Surprise! No wait…
Surprise! No wait…
The most recently completed project in the fish room is a rack of plastic bins for growing fry. I needed more space for small fry, and I wanted to design a system that would be faster and easier to change the water in. The end product is a rack of twelve 6-gallon bins plumbed to permit flow-through water changes. Since plastic bins of shallow water are hard to control the temperature in, the rack is also equipped with under-bin heating. It has been up and running for just about two months, and I am very happy with the results. This project will be presented in two parts. The first covers how to assemble the rack, and the second how to install the bins and water change/heating systems.
I am shipping fish again for the next few months. Unfortunately, I do not have a ton of fish to ship. One big change is that I now have a REAL job, and I can only pack and ship fish on Tuesdays and Thursdays, which are the only days I can get to the post office on time (or have time in the morning to pack fish). That schedule may change at the end of October, but for now that is the best I can do. There is a new list of fish posted on the livestock page.
I have a wild pair of Pelvicachromis sacrimontis that are currently raising a batch of fry. I have had this species many times, but for some reason I cannot seem to keep them around for multiple generations. That is now my goal. There is some concern that this species is suffering from its close proximity to the human population of Lagos, Nigeria, and the barely-controlled oil drilling industry in the areas where the fish is found. Not to mention the deforestation that has decimated 95% of Nigeria’s rainforests. P. sacrimontis used to be a relatively common export, and we used to see them in stores all the time as ‘Giant Krib’. I can remember getting boxes of ‘mixed kribs’ and being disappointed when most of them were this species!!!! If I could only have now what I used to have then…
Hey! An actual fish video… from my fish room! About freakin’ time!
C. g. guentheri is the most widely distributed species in the genus. This pair was imported from Ghana, and were said to have been collected in Lake Volta. That lake is a reservoir which happens to have the largest surface area of all the reservoirs in the world, and the fourth largest by volume. Two river systems were flooded in 1965 to make the lake: the White Volta and the Black Volta. C. g. guentheri is actually a river fish that has been able to make the switch to living in a lake. I hate to think about all the species that did not….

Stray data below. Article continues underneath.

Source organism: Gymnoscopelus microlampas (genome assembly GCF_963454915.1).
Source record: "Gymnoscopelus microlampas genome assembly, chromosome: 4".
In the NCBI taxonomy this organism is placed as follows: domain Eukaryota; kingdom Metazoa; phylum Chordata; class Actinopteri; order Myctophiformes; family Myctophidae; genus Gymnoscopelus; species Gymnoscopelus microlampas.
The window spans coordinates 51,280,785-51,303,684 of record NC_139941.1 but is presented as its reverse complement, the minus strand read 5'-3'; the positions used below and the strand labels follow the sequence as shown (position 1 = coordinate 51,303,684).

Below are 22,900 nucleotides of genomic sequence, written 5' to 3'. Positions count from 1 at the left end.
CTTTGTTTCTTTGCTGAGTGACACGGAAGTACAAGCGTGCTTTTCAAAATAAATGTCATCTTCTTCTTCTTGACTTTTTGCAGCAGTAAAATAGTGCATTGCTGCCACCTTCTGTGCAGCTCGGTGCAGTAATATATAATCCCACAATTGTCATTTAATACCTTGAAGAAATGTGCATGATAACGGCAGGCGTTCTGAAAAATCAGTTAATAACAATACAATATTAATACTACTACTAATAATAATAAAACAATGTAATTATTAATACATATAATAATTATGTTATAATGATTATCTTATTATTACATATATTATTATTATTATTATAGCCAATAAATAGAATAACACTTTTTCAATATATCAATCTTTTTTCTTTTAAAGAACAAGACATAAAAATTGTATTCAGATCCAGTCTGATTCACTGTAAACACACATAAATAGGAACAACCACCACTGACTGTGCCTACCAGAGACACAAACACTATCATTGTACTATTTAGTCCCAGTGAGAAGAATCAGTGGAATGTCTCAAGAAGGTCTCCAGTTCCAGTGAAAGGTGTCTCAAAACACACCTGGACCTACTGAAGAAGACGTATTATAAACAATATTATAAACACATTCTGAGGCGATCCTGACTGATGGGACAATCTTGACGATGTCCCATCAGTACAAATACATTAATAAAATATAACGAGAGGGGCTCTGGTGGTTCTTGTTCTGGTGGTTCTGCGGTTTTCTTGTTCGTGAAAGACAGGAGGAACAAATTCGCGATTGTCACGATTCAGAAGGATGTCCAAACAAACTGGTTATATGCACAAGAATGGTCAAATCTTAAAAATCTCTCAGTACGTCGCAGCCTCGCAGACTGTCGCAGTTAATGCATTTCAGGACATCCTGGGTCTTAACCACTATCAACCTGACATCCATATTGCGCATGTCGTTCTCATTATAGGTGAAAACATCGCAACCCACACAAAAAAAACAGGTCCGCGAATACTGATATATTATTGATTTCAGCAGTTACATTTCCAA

What I like most about the genus Chromidotilapia is the diversity of behaviors and communication they display. While all cichlids are great communicators, these West African mouthbrooders seem to be very clear in how they talk to each other and their fry. You will some some examples of that in the video. Enjoy…
Ever thought about the differences between fry and adult fish? There are a lot of differences, especially with regards to what they need nutritionally in order to grow quickly and with good health. Repashy Superfoods’ new Spawn & Grow formula is designed with fry in mind. Here is a video I put together talking about raising fry in general, and how Spawn & Grow can help…
Allen Repashy sent me a Schrek Chia pet to use for feeding Repashy Superfood. This is a little video I came up with….
Jim Cormier was my host when visiting the New England Cichlid Association in February, 2012. We had plenty of time to kill between my arrival in town and the meeting, so im took me to see his fish room. My assumption was that we were going to his house, but that was not the case. Jim’s hatchery is located in rental space inside an old industrial mill. I wish we had places like this in Wisconsin! I would love to double the size of my room and have it ‘off site’. Not that I dislike having my fish room in my basement (very convenient), but just think about how easy it would be to ‘get lost’ if the aquariums were on the other side of town!
I have been waiting for a pair of German blue rams (Mikrogeophagus ramirezi) to spawn for a few months so I can get some video. They finally cooperated, and laid eggs a few inches from the front glass… and moved the larvae to a pit even closer! Rams are one of those species I return to again and again. I had not have any for four or five years, however, until I got this pair from OddBallFish.com to photograph for their website. OBF has some great rams! They also have nice gold and electric blue rams, and a lot of other great fish. Check them out.
Watch for the Repashy Superfood in the video. I placed a couple pieces near the nest before the fry were fully free swimming, and the parents picked a small piece up and dropped it dead center of the fry pile. The fry were picking on it! That is less than 6-hour free swimming fry picking on a food that is NOT alive. I was amazed… Repashy food is awesome.
I have a group of P. taeniatus ‘Moliwe’ (one male and three females) that are doing well in a 33-gallon long aquarium with some Neolebias cf. trewavasae and Barbus jae that I brought home from Gabon last Winter. I used to keep all my kribs as single pairs, but I have discovered that they do better in small colonies, so long as there is enough space. In this case, I have three females and three breeding locations separated by visual barriers. This video shows the most dominant female with a group of fry and the male helping her to care for them. But he sneaks off to visit another female that is ready to spawn! This is not typical behavior. Pairs with fry usually have a very strong bond, but captivity does strange things to fish behavior. I have never had two females of this species together in the same tank guarding fry… it will be interesting to see what happens!